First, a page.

|Index||6 reviews in total|
I watched this show in reruns, and it was actually extremely funny.
Dana Ivey and James Cromwell were a scream as the brother and
sister-in-law. The writing was sharp and the cast of veteran actors did
as much as they could with the material.
I think the show didn't have a chance, coming as it did right in the shadow of Loni Anderson's WKRP success. People were either waiting for Anderson to bomb, or wanting her to be Jennifer Marlowe again. The show was not given enough time to develop, nor was it allowed to stand on its own merits without the inevitable comparisons to WKRP.
I wish Lifetime or TVLand would show reruns of it again. Just long enough for me to see the episode where James Cromwell gets in a fist fight at a Lakers game again.
I thought this show was excellent - Loni Anderson was great as a
showgirl who married a young rich husband - who unfortunately passed
away - leaving her to defend herself against the remaining family
members of her late husband, who want her to get none of the money, and
to simply be out of the picture. While she wants to be fair, she
intends to take care of herself also, and not be pushed out of what is
The supporting cast was fantastic, though I wish I could remember the names - James Cromwell was the yuppie husband of his evil socialite wife, who is a great actress. Jack Elam was fantastic, and had he not passed away a couple of years back, would have been great to have seen in an update.
I thought this show was intelligent - it showed some of the world of the "snobs" - including some of the very real pressures on them, in a very comical setting. And of course, Loni Anderson looked great!
This show experienced a short renaissance on Lifetime Television Network in the early 90s. The writing was, for the most part, good (and in some cases, downright smashing). Unfortunately, a lot of expectations were riding on Loni Anderson's ability to score a hit after leaving WKRP in Cincinnati (this was her first series after that show). And when the show failed to deliver the numbers that were expected (due in part, I think, to poor scheduling and inadequate promotion by the network), the show went into a rapid downward spiral. Which is a pity, because Anderson gathered perhaps one of the finest casts imaginable for this show. Broadway actress Dana Ivey and future-Oscar-nominee James Cromwell shone as the rich in-laws who are constantly trying to oust Anderson's character from their midst. Ivey and Cromwell wrung every bit of comic juice from the material, with Ivey stealing (characteristically) pretty much every scene she was in. Unfortunately, the show was canceled before it could hit its stride, and the actors went on to greener pastures. I think, if it had been given a chance, it could have been a hit.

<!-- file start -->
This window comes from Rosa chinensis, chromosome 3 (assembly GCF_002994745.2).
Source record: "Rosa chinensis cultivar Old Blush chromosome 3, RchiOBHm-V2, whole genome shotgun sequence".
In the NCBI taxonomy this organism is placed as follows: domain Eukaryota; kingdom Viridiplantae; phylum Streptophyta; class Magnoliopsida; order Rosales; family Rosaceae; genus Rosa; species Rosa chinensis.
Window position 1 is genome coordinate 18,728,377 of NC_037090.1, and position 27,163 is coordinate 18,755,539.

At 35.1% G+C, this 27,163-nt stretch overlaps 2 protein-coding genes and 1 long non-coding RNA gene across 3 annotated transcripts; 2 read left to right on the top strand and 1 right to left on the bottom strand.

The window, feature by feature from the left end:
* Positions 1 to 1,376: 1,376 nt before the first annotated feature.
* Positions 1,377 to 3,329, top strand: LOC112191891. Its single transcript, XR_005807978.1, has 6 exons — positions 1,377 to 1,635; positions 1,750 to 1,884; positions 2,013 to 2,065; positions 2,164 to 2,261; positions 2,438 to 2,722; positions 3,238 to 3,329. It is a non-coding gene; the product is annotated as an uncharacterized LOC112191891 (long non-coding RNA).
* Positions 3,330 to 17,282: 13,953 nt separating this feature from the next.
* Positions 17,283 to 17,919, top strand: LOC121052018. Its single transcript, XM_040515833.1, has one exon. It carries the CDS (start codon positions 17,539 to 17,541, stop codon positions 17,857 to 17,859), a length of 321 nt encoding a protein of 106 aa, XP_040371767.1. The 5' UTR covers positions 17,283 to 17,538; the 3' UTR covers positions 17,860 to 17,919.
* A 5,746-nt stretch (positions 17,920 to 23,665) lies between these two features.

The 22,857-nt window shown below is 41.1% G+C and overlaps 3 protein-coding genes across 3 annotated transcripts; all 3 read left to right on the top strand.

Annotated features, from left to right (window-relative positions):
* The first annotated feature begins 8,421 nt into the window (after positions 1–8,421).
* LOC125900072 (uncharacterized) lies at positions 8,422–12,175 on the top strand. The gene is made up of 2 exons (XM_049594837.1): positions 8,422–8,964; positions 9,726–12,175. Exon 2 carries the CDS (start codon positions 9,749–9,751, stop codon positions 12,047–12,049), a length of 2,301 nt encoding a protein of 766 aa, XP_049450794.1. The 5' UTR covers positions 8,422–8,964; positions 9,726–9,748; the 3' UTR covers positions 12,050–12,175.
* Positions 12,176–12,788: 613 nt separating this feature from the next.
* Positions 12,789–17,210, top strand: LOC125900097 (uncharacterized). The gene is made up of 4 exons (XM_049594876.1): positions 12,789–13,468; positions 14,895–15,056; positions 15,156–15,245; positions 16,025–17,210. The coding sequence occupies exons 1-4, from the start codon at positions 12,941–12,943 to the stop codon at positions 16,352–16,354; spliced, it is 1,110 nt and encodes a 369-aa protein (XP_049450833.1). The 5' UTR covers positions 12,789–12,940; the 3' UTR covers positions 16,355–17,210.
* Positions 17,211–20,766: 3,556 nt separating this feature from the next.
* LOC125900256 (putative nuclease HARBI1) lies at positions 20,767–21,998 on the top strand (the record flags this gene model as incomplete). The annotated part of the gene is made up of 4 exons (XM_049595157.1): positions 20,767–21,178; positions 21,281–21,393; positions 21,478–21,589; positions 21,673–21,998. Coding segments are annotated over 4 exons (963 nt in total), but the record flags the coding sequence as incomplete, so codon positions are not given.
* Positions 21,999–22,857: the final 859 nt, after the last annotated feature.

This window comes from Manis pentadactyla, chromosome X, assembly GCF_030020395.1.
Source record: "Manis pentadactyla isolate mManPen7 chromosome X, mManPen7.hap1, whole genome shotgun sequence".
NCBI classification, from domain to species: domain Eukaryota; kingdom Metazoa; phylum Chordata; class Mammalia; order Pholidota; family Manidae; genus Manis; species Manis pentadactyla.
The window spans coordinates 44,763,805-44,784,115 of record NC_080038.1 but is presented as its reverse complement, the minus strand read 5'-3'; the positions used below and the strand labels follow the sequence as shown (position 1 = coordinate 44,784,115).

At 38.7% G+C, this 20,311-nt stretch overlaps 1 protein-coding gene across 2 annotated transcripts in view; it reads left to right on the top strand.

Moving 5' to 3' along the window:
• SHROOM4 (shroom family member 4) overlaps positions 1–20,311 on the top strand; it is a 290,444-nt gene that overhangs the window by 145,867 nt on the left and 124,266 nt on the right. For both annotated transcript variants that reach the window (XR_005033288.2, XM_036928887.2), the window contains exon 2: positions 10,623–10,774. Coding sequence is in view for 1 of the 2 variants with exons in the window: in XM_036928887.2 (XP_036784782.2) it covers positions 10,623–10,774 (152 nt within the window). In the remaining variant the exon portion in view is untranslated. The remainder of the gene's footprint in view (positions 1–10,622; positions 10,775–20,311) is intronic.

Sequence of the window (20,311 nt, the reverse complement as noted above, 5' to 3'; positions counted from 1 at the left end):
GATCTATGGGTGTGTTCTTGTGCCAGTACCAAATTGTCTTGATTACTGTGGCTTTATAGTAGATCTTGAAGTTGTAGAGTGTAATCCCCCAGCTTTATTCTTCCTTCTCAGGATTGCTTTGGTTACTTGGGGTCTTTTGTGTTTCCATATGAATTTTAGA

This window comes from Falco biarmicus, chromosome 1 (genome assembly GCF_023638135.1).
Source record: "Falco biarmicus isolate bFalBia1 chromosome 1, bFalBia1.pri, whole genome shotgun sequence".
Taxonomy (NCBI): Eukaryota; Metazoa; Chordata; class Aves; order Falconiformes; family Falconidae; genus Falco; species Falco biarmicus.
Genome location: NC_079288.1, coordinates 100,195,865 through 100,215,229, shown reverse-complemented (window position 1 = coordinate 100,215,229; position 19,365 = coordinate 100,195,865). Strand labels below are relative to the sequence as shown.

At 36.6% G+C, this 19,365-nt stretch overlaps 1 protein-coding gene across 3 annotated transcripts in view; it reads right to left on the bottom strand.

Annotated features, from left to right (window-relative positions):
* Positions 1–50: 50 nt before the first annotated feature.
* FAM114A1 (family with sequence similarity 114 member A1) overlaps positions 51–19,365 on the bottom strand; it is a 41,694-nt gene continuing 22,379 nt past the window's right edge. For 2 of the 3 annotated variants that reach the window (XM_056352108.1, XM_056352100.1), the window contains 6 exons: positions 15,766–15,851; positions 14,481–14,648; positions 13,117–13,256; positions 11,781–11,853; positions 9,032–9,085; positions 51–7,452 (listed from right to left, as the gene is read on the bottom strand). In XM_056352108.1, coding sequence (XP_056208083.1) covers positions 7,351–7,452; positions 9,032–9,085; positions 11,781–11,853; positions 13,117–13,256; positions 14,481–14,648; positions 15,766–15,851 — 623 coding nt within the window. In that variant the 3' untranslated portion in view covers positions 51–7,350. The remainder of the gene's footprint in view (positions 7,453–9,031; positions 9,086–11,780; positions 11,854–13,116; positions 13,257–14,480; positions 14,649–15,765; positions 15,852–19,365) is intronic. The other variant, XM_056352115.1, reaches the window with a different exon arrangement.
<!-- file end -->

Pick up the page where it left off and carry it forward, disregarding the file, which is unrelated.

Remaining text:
Although this wasn't the best comedy in the world, it isn't too bad--but as my summary said--it was Jack Elam and Lee Weaver that made the show such fun to watch. It was Bully and Ricardo's down home attitude that made the show such fun to watch. All in all, not a bad show, but it could have been better.
I'm really bored so I feel the need to write a review of the pilot
episode I saw when it originally aired way back in 1986.
This series was obviously a rehash of 'The Beverly Hillbillies' with a fish out of water scenario.
The premise: Two elderly grizzle impoverished rednecks have nothing better to do than joke about killing themselves when Loni Anderson arrives as one of their long lost daughter or granddaughters.
Anderson has hit it big time as a showgirl gold digger and married a Beverly Hills billionaire. After a brief marriage she's become a mega rich widow and come to rescue her grizzel father or grandfather and his friend from a life of poverty.
The troubles in paradise come from the late husband's family headed by villain James Cromwell. ('Babe') The fact that I can still remember the plot after all these years means it was either really good or really bad. But I honestly cannot remember which.
Loni Anderson plays a rich girl who loves to play tennis, eat expensive meals, shop, & spend, spend, spend. If I remember correctly, her two comedic godfathers come to live with her in her plush mansion. All of the sudden having money is something they are NOT used to...& that is were the laughs come in. The show was really cute on the lines of the Beverly Hillbillies meets Down & Out in Beverly Hills...ratings were not in line due to stiff competition(s) on the same night and even though it was switched to another night, it was too late. I doubt that this one will make it into TVLAND or somewhere like that, but if it does, try & watch about two or three episodes & you will get the idea of what the whole thing was about. Z. 1-10 (6)
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